• Alpha-Keratins: This type of Keratin is exclusive to human beings and the wool of some mammals. Alpha-keratin structure is fibrous and helical.
  • Beta-Keratins: Beta-keratin is found in the exoskeletons of crustaceans and the shells of mollusks. Beta-keratins are made up of smaller units arranged in a flat sheet-like structure.
  • Gamma-Keratins: Gamma-keratins are found in the scales of reptiles and birds' feathers. They have a similar structure to beta-keratins but an additional layer of protein.

Keratin Methods, Uses, and Treatment Costs 

Keratin can be used in various ways, depending on your needs.

  • Salon Keratin Treatments: Keratin treatments are available at some salons. Keratin treatments can help smooth frizzy hair and make it easier to style and shine. These treatments typically involve applying a keratin-based product to your hair and then using heat to seal it.
  • Keratin Shampoos: Keratin shampoos cleanse your hair and scalp while providing Keratin benefits. These shampoos can help to reduce frizz, add shine, and make your hair easier to style.
  • Keratin Conditioners: Keratin conditioners hydrate and repair your hair. They can help to reduce frizz, add shine, and make your hair easier to style.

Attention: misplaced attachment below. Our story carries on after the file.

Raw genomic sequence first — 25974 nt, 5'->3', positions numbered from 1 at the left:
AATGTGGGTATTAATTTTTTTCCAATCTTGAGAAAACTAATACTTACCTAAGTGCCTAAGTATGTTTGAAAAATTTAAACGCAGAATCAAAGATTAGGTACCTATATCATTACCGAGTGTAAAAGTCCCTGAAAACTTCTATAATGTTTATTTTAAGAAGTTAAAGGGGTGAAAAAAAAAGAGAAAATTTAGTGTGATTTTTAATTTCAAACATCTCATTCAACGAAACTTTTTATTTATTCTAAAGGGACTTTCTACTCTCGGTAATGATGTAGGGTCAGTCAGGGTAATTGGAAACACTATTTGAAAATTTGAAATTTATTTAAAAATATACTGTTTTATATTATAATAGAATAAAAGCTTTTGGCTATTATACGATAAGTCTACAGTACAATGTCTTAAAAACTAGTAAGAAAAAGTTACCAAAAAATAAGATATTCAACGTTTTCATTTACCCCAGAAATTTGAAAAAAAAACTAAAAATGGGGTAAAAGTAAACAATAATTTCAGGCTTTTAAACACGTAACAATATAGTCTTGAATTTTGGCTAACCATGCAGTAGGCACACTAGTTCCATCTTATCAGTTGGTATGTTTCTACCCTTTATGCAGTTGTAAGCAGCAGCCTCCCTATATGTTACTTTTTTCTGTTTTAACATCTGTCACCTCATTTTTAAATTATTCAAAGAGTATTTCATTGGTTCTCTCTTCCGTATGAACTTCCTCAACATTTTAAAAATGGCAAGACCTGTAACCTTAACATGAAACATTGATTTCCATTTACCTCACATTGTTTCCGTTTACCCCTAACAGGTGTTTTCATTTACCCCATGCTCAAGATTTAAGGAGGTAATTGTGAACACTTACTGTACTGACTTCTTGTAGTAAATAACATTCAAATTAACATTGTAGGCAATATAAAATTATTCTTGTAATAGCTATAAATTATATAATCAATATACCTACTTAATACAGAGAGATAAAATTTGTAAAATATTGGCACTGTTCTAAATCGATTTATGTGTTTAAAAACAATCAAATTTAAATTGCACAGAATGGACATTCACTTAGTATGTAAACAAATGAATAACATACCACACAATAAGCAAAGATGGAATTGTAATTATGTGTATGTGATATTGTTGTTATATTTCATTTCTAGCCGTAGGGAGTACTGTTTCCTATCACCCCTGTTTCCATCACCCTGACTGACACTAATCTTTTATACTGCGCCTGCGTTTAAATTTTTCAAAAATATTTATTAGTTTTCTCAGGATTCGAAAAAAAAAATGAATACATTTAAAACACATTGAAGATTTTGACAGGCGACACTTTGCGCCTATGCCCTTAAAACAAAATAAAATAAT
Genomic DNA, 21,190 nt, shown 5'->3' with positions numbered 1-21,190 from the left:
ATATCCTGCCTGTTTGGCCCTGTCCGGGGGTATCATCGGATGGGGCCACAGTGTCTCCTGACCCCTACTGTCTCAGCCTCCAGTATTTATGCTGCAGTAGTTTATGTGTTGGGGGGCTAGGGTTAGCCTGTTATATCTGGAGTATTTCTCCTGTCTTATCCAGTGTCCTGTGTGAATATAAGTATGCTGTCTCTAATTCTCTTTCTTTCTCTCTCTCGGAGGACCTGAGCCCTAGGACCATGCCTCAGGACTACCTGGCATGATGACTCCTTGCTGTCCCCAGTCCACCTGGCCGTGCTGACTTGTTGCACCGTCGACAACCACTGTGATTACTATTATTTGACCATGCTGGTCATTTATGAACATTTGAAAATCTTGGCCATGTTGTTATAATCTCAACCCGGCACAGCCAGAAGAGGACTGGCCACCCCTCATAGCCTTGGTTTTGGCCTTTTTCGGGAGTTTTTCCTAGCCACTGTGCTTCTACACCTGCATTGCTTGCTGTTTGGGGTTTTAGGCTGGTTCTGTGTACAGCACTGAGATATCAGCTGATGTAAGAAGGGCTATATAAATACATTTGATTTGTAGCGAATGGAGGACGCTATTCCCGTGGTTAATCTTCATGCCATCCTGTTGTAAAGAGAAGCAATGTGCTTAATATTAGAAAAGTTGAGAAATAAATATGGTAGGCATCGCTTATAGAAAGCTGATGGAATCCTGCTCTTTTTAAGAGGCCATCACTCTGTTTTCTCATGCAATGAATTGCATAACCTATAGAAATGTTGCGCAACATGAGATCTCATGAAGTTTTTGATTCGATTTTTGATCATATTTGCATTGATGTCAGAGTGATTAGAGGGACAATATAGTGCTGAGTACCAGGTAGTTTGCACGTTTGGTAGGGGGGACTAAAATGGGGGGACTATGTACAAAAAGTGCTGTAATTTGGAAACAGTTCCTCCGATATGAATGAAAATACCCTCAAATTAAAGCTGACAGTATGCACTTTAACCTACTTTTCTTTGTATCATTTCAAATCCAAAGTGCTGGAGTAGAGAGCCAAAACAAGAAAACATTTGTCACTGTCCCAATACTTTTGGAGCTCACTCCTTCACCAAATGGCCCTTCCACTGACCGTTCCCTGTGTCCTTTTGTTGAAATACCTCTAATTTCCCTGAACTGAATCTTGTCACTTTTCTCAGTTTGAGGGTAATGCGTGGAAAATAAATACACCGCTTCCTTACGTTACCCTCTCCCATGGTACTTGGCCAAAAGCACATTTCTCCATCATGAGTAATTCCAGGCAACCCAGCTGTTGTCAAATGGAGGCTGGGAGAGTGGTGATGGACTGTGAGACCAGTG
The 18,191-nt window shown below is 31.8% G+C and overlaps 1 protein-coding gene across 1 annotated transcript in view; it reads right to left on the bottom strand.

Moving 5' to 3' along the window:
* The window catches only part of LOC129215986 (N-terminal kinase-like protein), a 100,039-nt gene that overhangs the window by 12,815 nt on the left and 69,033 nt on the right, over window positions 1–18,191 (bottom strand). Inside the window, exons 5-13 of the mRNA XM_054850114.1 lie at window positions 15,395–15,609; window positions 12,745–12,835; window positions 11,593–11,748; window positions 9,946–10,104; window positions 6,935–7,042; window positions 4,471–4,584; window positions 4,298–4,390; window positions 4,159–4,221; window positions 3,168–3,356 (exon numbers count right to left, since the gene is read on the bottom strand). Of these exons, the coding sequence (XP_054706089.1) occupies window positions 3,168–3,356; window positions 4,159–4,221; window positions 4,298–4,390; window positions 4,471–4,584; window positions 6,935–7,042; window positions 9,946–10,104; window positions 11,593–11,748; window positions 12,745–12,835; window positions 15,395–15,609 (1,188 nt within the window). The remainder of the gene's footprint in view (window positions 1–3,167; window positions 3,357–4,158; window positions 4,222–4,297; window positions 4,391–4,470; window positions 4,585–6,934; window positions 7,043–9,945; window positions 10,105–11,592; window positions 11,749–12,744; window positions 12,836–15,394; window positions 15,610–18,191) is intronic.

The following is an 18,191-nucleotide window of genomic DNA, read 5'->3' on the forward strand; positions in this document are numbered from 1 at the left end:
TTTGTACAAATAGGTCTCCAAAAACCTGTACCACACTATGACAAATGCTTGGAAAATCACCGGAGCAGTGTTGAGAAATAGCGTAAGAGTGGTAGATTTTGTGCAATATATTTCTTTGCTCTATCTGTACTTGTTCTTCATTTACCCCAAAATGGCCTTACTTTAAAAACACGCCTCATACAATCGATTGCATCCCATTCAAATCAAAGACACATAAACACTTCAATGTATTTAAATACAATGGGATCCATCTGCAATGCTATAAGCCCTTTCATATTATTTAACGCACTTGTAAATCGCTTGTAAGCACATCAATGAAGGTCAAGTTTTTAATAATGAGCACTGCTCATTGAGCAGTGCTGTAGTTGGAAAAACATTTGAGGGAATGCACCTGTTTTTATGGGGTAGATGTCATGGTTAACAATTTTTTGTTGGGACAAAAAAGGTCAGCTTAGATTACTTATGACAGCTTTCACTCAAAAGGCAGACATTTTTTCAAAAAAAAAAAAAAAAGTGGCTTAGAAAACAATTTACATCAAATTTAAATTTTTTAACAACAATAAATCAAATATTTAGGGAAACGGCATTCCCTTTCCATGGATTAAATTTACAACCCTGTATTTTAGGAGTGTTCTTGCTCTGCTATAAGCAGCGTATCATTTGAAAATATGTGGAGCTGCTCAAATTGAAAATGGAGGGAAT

• Keratin Creams: Keratin creams are topical products you can apply to your skin. They're typically used to treat dry skin or improve the appearance of wrinkles. Keratin on skin may also protect it from damage caused by ultraviolet (UV) rays from the sun. The type of Keratin will depend on your needs.
  • Keratin Capsules: Keratin supplements are available in capsule form. These supplements typically contain hard Keratin, the type of Keratin present in your nails, hair, and skin.

Signs of Keratin Deficiency and Keratin-Rich Foods

Keratin for skin and hair

Keratin is vital for healthy hair, skin, and nails. A Keratin deficiency can lead to several problems, including:

Hair loss: Keratin helps to give your hair its strength. A Keratin deficiency can cause your hair to become brittle and break easily. This brittleness can lead to hair loss.